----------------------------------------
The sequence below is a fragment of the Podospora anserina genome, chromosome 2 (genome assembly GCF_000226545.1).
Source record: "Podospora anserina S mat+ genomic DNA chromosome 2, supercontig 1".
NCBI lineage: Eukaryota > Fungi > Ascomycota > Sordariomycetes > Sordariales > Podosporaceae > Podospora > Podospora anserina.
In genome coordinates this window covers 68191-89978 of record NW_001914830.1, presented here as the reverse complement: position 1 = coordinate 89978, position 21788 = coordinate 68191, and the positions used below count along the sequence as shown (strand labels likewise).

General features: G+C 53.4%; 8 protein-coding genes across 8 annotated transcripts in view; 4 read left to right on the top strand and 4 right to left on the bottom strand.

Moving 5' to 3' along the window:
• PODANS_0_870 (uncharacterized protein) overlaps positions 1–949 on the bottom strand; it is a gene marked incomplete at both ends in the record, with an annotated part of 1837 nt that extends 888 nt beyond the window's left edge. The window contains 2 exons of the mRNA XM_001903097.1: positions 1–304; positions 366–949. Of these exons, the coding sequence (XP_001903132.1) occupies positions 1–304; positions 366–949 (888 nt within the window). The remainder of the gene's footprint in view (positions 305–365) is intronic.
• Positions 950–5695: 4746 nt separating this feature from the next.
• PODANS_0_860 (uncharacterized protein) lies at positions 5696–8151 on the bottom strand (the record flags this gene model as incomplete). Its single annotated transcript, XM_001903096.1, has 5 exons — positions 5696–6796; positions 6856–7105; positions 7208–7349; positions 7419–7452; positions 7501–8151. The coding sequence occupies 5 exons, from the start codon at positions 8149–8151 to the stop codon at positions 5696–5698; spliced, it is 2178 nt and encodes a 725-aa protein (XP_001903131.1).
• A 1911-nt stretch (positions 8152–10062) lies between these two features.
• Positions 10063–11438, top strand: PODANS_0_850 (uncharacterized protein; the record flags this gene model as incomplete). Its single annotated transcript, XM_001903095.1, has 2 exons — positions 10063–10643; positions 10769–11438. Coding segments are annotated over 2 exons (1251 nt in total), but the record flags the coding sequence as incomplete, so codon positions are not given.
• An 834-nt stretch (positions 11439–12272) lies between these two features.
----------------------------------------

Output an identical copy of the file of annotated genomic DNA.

The sequence below is a fragment of the Podospora anserina genome, chromosome 2 (genome assembly GCF_000226545.1).
Source record: "Podospora anserina S mat+ genomic DNA chromosome 2, supercontig 1".
NCBI lineage: Eukaryota > Fungi > Ascomycota > Sordariomycetes > Sordariales > Podosporaceae > Podospora > Podospora anserina.
In genome coordinates this window covers 68191-89978 of record NW_001914830.1, presented here as the reverse complement: position 1 = coordinate 89978, position 21788 = coordinate 68191, and the positions used below count along the sequence as shown (strand labels likewise).

General features: G+C 53.4%; 8 protein-coding genes across 8 annotated transcripts in view; 4 read left to right on the top strand and 4 right to left on the bottom strand.

Moving 5' to 3' along the window:
• PODANS_0_870 (uncharacterized protein) overlaps positions 1–949 on the bottom strand; it is a gene marked incomplete at both ends in the record, with an annotated part of 1837 nt that extends 888 nt beyond the window's left edge. The window contains 2 exons of the mRNA XM_001903097.1: positions 1–304; positions 366–949. Of these exons, the coding sequence (XP_001903132.1) occupies positions 1–304; positions 366–949 (888 nt within the window). The remainder of the gene's footprint in view (positions 305–365) is intronic.
• Positions 950–5695: 4746 nt separating this feature from the next.
• PODANS_0_860 (uncharacterized protein) lies at positions 5696–8151 on the bottom strand (the record flags this gene model as incomplete). Its single annotated transcript, XM_001903096.1, has 5 exons — positions 5696–6796; positions 6856–7105; positions 7208–7349; positions 7419–7452; positions 7501–8151. The coding sequence occupies 5 exons, from the start codon at positions 8149–8151 to the stop codon at positions 5696–5698; spliced, it is 2178 nt and encodes a 725-aa protein (XP_001903131.1).
• A 1911-nt stretch (positions 8152–10062) lies between these two features.
• Positions 10063–11438, top strand: PODANS_0_850 (uncharacterized protein; the record flags this gene model as incomplete). Its single annotated transcript, XM_001903095.1, has 2 exons — positions 10063–10643; positions 10769–11438. Coding segments are annotated over 2 exons (1251 nt in total), but the record flags the coding sequence as incomplete, so codon positions are not given.
• An 834-nt stretch (positions 11439–12272) lies between these two features.